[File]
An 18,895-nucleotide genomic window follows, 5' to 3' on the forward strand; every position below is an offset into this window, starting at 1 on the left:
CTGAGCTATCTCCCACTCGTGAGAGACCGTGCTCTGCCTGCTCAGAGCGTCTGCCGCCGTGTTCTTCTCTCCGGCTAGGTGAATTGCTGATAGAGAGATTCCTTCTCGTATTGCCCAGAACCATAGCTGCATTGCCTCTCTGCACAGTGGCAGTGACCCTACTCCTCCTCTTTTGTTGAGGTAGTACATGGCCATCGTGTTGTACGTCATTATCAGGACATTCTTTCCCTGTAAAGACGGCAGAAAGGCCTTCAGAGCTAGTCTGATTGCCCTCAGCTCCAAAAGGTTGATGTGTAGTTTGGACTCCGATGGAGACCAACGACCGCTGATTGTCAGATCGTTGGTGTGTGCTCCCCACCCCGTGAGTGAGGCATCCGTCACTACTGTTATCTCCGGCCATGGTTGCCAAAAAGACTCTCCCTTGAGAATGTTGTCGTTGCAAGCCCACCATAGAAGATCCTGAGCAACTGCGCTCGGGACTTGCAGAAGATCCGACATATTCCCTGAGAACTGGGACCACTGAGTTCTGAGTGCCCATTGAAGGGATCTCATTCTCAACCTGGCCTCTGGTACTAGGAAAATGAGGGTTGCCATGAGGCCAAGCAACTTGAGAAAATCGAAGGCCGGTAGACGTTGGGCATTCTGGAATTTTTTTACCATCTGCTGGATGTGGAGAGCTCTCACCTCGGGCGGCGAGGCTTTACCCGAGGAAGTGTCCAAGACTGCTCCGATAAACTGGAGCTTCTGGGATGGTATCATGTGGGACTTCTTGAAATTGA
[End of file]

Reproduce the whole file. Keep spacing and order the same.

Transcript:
An 18,895-nucleotide genomic window follows, 5' to 3' on the forward strand; every position below is an offset into this window, starting at 1 on the left:
CTGAGCTATCTCCCACTCGTGAGAGACCGTGCTCTGCCTGCTCAGAGCGTCTGCCGCCGTGTTCTTCTCTCCGGCTAGGTGAATTGCTGATAGAGAGATTCCTTCTCGTATTGCCCAGAACCATAGCTGCATTGCCTCTCTGCACAGTGGCAGTGACCCTACTCCTCCTCTTTTGTTGAGGTAGTACATGGCCATCGTGTTGTACGTCATTATCAGGACATTCTTTCCCTGTAAAGACGGCAGAAAGGCCTTCAGAGCTAGTCTGATTGCCCTCAGCTCCAAAAGGTTGATGTGTAGTTTGGACTCCGATGGAGACCAACGACCGCTGATTGTCAGATCGTTGGTGTGTGCTCCCCACCCCGTGAGTGAGGCATCCGTCACTACTGTTATCTCCGGCCATGGTTGCCAAAAAGACTCTCCCTTGAGAATGTTGTCGTTGCAAGCCCACCATAGAAGATCCTGAGCAACTGCGCTCGGGACTTGCAGAAGATCCGACATATTCCCTGAGAACTGGGACCACTGAGTTCTGAGTGCCCATTGAAGGGATCTCATTCTCAACCTGGCCTCTGGTACTAGGAAAATGAGGGTTGCCATGAGGCCAAGCAACTTGAGAAAATCGAAGGCCGGTAGACGTTGGGCATTCTGGAATTTTTTTACCATCTGCTGGATGTGGAGAGCTCTCACCTCGGGCGGCGAGGCTTTACCCGAGGAAGTGTCCAAGACTGCTCCGATAAACTGGAGCTTCTGGGATGGTATCATGTGGGACTTCTTGAAATTGA